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Chicago's mayor has called off school as teachers demand more COVID-19 testing


Public schools in Chicago were closed today because of a showdown between the mayor and the teachers union. The reason - COVID safety in school buildings. The Chicago Teachers Union approved a measure to go all remote until mid-January. And in response, Chicago Public Schools locked out teachers today, leaving children at home. From member station WBEZ, Sarah Karp reports.

SARAH KARP, BYLINE: The battle over school safety as COVID numbers surge came to a head just yesterday. That's when the union announced that teachers and staff would not be reporting in person. Mayor Lori Lightfoot then moved to shut them out altogether. Lightfoot says the union cannot make a unilateral decision on remote teaching, and she sees no reason why school staff should feel uncomfortable going into schools since more than 90% of staff are fully vaccinated.

LORI LIGHTFOOT: What I know from my own experience, what I know from talking to the public health experts, what I know in talking to our CEO is there is no basis in the data, the science or common sense for us to shut an entire system down.

KARP: But Jesse Sharkey, who heads the teachers union, disagrees. He says the majority of his members are scared to return.

JESSE SHARKEY: Right now, going into schools puts us at risk, puts our students and families at risk of contracting the coronavirus. That's a simple truth of the matter.

KARP: For Sharkey, it's not whether schools are safe, but whether the district itself can be trusted to put adequate safeguards in place. The union has long criticized the school district's COVID-testing programs, lobbying for more regular student testing. It also wants negative tests required before students can return to classrooms.

Parent Elizabeth Ortega (ph) also criticizes the district's handling of the situation. She says it has done a poor job alerting parents to possible risks. She says she and her sister-in-law only found out about positive cases in their children's classrooms long after they were exposed. It was then that her sister-in-law's entire family contracted COVID.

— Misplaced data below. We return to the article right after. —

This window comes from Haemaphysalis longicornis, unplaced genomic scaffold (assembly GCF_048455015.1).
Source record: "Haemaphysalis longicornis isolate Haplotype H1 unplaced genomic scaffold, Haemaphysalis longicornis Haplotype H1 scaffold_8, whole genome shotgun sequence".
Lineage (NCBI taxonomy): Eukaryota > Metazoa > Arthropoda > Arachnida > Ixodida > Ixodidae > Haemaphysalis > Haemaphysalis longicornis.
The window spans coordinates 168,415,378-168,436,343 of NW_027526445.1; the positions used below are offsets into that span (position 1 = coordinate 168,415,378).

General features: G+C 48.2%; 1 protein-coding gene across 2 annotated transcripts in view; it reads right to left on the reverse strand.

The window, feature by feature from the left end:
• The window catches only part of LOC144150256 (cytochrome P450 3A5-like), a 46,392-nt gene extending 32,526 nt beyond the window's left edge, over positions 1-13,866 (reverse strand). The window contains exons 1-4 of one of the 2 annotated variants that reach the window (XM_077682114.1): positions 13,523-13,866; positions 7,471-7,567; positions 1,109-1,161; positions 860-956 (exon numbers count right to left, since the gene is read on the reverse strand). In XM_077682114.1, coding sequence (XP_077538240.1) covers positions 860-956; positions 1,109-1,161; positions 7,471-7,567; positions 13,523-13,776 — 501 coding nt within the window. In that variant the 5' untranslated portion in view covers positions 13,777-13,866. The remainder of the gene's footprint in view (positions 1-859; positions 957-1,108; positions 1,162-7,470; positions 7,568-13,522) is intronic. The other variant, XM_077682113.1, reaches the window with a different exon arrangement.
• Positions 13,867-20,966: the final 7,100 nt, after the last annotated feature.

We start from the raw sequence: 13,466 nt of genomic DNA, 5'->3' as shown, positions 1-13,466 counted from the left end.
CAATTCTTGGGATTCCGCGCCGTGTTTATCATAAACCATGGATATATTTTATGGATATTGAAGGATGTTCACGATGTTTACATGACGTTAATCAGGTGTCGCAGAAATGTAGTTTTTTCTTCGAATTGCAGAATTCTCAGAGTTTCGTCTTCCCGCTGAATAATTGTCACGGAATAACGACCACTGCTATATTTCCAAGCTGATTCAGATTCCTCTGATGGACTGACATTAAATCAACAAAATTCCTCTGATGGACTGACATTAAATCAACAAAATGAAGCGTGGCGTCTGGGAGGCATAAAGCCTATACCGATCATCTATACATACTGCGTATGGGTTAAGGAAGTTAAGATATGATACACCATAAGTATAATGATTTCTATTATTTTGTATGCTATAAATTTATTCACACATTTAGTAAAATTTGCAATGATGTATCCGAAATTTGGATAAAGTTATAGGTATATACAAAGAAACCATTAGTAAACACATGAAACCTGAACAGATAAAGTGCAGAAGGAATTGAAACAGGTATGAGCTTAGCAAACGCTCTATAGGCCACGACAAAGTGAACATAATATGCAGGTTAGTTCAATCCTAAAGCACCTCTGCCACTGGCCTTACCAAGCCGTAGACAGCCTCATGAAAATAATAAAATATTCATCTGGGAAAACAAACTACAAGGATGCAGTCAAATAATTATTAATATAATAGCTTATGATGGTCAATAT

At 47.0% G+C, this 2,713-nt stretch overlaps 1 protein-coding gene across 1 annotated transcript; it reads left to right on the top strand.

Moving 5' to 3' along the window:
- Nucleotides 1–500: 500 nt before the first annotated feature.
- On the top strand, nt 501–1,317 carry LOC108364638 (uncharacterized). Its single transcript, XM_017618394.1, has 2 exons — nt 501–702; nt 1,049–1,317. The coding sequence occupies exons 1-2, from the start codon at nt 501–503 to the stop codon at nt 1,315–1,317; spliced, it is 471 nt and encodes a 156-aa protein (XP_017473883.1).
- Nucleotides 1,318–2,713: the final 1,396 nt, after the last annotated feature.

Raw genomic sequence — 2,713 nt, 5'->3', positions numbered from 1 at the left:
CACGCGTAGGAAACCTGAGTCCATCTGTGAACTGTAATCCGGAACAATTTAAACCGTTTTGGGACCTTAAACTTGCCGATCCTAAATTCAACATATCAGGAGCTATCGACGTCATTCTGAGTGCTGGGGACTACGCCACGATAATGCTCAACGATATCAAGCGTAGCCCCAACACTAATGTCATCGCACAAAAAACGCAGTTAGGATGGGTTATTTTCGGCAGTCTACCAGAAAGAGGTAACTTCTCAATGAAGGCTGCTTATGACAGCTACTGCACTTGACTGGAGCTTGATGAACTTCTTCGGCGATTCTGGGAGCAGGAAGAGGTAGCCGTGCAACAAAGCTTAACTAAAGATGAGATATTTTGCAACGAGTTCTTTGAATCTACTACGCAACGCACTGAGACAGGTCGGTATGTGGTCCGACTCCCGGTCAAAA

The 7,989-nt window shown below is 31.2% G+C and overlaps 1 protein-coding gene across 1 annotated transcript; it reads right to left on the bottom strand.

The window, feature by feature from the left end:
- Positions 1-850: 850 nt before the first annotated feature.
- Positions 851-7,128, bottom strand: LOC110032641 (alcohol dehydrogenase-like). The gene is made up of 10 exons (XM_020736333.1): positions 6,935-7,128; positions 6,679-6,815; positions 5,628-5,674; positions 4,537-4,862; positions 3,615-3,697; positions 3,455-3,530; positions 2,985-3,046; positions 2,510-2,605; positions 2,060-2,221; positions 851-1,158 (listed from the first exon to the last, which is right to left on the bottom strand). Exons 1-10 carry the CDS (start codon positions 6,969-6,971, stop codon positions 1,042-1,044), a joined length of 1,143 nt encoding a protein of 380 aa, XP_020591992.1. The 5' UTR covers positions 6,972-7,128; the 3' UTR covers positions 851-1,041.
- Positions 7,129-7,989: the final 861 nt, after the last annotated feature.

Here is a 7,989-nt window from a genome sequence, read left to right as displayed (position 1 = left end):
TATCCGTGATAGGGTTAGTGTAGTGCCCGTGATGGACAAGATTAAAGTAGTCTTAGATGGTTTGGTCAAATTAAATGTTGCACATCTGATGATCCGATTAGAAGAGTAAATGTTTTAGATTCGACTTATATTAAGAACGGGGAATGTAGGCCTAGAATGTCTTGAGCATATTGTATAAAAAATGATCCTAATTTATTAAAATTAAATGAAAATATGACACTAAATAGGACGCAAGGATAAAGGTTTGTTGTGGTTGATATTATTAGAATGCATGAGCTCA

ELIZABTH ORTEGA: They didn't say anything. As soon as they find - found the kids that were positive with COVID, they waited until they were really sick.

KARP: In addition, an at-home testing program spearheaded by the district last month was widely criticized as being something of a debacle. Ortega was among parents who sent their children's test in on the required day only to learn it couldn't be analyzed on time. Of 150,000 tests given out, only about 20,000 families got results back.

ORTEGA: And I think that we need to do remote learning for now, at least until the numbers are low, because we cannot, like, trust CPS no more with this.

KARP: But some parents are pushing to have their children back in the classroom. Leonore Colmenke (ph) is home today with her three school-aged boys. She says her youngest is a 5-year-old with special needs. She says when the school district was fully remote, he missed out on services like speech and physical therapy.

LEONORE COLMENKE: And I feel like - I'm just like, oh, my gosh, here we go again, you know? Are - is he going to not get the supports that he need (ph)?

KARP: She's especially frustrated that students returned to school for two days this week and now are at home with no school computers and no remote-learning opportunities. She's angry both with the teachers union and the school district.

COLMENKE: It's a hot mess. Come on, guys. Get it together. You know, you should have prepared - you know, had a Plan B for like - how can it not be in the scenario of cases going up? Like, that should have been a Plan B.

KARP: As negotiations continue, parents are struggling with child care, and students are stuck at home.

For NPR News, this is Sarah Karp in Chicago.

(SOUNDBITE OF MUSIC) Transcript provided by NPR, Copyright NPR.

Sarah Karp is a reporter at WBEZ. A former reporter for Catalyst-Chicago, the Chicago Reporterand the Daily Southtown, Karp has covered education, and children and family issues for more than 15 years. She is a graduate of the University of Missouri School of Journalism. She has won five Education Writers Association awards, three Society of Professional Journalism awards and the 2005 Sidney Hillman Award. She is a native of Chicago.